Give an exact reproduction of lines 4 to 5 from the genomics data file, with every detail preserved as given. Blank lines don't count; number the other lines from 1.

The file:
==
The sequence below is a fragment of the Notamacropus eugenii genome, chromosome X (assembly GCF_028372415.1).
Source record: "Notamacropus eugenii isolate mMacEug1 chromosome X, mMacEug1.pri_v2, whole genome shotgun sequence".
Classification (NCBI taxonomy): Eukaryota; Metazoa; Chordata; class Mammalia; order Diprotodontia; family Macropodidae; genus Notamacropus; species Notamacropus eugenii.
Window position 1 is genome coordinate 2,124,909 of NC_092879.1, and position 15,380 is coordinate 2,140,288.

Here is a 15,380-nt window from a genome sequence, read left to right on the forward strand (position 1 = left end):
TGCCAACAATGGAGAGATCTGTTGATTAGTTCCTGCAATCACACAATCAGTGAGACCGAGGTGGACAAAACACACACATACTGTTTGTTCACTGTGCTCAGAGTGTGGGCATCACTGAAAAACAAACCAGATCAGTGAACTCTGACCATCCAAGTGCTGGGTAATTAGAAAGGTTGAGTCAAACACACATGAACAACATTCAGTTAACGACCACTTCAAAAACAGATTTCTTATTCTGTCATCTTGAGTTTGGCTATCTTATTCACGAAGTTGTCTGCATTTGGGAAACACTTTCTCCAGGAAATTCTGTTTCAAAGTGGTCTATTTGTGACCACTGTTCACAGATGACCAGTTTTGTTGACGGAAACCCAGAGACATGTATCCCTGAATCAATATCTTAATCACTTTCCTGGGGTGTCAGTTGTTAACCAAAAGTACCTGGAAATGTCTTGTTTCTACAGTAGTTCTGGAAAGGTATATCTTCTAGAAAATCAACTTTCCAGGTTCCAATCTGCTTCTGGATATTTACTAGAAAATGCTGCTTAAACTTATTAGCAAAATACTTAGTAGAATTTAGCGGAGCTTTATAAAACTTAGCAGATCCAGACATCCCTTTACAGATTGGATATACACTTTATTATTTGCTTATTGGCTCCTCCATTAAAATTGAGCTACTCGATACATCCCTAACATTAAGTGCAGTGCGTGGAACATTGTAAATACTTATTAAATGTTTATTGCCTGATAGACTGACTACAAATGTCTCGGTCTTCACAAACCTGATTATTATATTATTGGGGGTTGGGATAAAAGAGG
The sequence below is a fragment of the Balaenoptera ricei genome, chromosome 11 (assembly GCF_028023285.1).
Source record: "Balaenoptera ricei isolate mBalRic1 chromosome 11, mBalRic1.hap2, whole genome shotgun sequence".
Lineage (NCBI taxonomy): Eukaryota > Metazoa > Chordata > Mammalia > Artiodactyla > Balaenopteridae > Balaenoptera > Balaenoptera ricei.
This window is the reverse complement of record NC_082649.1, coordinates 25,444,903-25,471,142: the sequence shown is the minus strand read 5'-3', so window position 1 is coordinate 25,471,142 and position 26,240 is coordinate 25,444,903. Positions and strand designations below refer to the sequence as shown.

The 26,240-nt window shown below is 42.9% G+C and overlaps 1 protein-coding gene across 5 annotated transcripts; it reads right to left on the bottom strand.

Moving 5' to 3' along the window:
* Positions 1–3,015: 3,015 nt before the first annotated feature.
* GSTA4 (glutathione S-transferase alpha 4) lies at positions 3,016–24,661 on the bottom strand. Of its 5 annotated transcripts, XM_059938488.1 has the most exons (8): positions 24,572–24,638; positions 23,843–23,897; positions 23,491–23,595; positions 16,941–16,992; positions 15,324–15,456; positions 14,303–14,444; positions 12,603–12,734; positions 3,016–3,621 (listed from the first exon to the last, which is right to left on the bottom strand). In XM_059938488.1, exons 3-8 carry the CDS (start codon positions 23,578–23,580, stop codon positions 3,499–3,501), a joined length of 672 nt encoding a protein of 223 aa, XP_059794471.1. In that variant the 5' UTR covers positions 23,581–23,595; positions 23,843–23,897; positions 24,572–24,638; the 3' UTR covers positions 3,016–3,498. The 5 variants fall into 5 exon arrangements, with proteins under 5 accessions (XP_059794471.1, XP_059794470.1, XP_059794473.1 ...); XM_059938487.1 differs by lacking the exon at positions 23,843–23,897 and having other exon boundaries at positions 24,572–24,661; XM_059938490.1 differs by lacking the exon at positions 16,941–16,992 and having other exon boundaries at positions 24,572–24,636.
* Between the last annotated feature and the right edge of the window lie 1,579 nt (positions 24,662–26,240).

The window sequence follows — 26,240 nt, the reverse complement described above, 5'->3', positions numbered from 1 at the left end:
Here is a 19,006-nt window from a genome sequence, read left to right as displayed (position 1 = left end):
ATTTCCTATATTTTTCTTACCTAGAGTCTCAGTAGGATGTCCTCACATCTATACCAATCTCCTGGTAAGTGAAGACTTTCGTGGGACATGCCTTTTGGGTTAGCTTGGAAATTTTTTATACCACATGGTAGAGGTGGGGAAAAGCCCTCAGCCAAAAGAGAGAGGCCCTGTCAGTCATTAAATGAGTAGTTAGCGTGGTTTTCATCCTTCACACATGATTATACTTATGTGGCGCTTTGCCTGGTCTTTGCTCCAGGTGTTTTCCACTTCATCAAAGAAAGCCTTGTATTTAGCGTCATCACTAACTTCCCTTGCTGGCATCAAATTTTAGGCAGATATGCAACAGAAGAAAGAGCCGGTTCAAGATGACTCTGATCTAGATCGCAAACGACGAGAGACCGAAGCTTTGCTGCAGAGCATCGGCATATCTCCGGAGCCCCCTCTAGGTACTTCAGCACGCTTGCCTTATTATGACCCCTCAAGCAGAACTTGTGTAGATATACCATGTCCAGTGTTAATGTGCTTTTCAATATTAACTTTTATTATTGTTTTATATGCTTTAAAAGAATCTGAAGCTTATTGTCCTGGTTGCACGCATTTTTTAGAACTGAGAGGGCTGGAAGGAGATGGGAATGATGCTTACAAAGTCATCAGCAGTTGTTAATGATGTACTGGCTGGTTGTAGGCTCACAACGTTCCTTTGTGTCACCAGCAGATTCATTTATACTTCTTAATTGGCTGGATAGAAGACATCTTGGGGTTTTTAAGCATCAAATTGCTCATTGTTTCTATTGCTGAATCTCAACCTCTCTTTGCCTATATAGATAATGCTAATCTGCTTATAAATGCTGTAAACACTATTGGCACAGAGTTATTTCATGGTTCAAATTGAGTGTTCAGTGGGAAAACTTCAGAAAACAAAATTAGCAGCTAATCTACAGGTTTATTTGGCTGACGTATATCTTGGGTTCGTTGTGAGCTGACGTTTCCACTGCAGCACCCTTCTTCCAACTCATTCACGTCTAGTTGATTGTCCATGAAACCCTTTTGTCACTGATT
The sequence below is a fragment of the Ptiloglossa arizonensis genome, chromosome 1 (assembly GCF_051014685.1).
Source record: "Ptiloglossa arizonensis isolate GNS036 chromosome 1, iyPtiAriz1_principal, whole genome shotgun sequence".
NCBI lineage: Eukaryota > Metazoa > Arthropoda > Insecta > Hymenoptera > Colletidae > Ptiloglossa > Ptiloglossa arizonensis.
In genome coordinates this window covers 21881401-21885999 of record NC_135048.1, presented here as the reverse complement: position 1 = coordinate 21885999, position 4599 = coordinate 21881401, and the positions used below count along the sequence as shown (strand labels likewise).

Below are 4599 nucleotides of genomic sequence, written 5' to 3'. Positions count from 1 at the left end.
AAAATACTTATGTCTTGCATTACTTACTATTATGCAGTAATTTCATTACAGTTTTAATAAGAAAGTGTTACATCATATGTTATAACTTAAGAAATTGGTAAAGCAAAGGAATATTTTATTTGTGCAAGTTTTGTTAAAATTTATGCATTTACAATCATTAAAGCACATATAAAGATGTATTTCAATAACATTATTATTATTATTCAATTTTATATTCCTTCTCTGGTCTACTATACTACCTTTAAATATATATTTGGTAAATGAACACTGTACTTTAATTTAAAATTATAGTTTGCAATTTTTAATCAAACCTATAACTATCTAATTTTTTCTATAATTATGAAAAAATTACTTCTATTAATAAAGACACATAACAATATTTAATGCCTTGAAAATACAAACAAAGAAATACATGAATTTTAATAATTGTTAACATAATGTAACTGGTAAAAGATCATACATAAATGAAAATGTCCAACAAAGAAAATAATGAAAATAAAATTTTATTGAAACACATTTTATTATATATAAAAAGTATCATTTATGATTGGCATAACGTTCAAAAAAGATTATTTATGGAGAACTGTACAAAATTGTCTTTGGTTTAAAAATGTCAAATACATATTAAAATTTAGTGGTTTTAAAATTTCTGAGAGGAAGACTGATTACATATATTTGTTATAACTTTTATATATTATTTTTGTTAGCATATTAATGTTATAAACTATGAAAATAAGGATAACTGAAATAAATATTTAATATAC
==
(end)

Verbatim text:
Window position 1 is genome coordinate 2,124,909 of NC_092879.1, and position 15,380 is coordinate 2,140,288.

Here is a 15,380-nt window from a genome sequence, read left to right on the forward strand (position 1 = left end):